The story goes that when Georges Simenon approached Arthème Fayard publishers to pitch his first detective novels, the reaction he got wasn't what he'd hoped for. As quoted in Lucille Becker's Georges Simenon: 'Maigrets' and the 'romans durs' (Haus Publishing, 2006), they came back with
"It's not a detective novel! It's not a real puzzle! It's not a chess game; it isn't even a good novel because there are neither good nor bad people, there is no love story, and it almost always ends badly ... [Furthermore], your detective is nondescript and not particularly intelligent. You see him seated for hours in front of a glass of beer! He is painfully ordinary!" (41)The reality is that Simenon's Maigret is quite intelligent. He sits. He observes. He drinks a lot of beer while doing both. He lets a roomful of suspects get on each others' nerves until the actual criminal reaches a breaking point. He listens. He makes his way into people's heads so that he can empathize, sympathize and learn what makes them tick, something he manages to do not just with criminals but with everyone concerned. Reading through what readers have to say about him, the inevitable comparison with Poirot or Holmes comes up a number of times, mostly when readers have been disappointed with the Maigret novel they've just read. I don't really read crime fiction solely for plot or action; I could also care less if there's a love story involved, unless it's relevant to the evildoing. I'm like Maigret -- I'm far more interested in the motivating factors that speak to the why.
originally published 1931
translated by David Coward
"It was a war of nerves."
The days are numbered for the prisoner in cell number 11 at the Santé Prison, and he can't believe his luck when on October 15 he is able to walk out of his cell and onto the streets of Paris. Actually, someone had left this convicted double murderer a note three days earlier, letting him know that his door will be left open, and that the guards' attention will be focused elsewhere. The note also contained instructions that he was to follow in making his way out of the prison. What Joseph Heurtin didn't know was that Maigret and the police were not only watching his every move, but had set up his escape. Maigret himself had arrested him, but wasn't completely convinced that he was guilty. As he had said to the examining magistrate, "That man is either mad or he's innocent," and decided he would prove it via an "experiment" to be "morally sure;" he also believes that once out on the streets, Heurtin will lead him to the real culprit since he is sure that the convicted man was not alone at the time of the crime. A man's head is at stake, and Maigret has ten days; once Heurtin walks out of the prison, the clock is ticking.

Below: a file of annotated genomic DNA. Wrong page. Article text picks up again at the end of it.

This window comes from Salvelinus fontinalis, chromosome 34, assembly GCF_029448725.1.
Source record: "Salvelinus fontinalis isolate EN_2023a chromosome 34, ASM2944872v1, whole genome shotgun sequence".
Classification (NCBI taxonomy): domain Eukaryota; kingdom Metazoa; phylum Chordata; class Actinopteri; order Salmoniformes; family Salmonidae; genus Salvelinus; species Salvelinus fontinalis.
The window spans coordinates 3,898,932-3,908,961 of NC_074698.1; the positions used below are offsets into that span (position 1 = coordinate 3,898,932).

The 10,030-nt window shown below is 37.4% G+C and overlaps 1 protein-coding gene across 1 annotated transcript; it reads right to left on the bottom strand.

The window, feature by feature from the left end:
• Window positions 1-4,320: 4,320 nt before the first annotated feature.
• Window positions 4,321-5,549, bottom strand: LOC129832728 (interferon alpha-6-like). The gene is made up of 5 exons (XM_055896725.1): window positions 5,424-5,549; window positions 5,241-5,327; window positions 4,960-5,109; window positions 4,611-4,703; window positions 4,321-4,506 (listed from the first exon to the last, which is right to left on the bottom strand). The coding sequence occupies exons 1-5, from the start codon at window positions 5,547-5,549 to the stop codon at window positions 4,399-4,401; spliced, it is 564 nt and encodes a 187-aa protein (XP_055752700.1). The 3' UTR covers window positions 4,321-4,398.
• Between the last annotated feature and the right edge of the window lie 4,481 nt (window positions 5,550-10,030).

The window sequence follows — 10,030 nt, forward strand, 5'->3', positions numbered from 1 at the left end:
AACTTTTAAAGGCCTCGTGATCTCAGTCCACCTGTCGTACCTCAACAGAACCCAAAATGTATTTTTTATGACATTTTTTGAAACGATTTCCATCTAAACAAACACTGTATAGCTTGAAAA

Maigret has no idea of what he's let himself in for when he finds himself going head-to-head with an adversary whose disturbed psychology and "dangerously sharp intellect" seems tailor made for Maigret's method of getting into his opponents' heads, giving the title of this novel a definite double meaning. Little by little, with some measure of imaginary nail biting I waited for that moment when, with Maigret's help, the bad guy would crack and the "war of nerves" could finally come to an end; only then did I realize how much tension I was holding inside. While some readers found the lack of action to be an issue, the telling flat and in some instances "boring," I found myself so caught up in it that I needed to finish the novel with no interruptions. What happens in A Man's Head so nicely highlights, as Scott Bradfield so aptly describes it in a 2015 essay for The New York Times, that Maigret "rarely solves crimes; instead he solves people," which is precisely why I read and love these books.
Very much recommended for people who are more all about the whys in their crime reading.
|from La Serie Maigret
If you prefer, you can catch the French Maigret series episode based on the novel on MHz, starring Bruno Crémer, my favorite Maigret. The TV version offers a version that is more subdued and sticks closely to the novel.
both are terrific.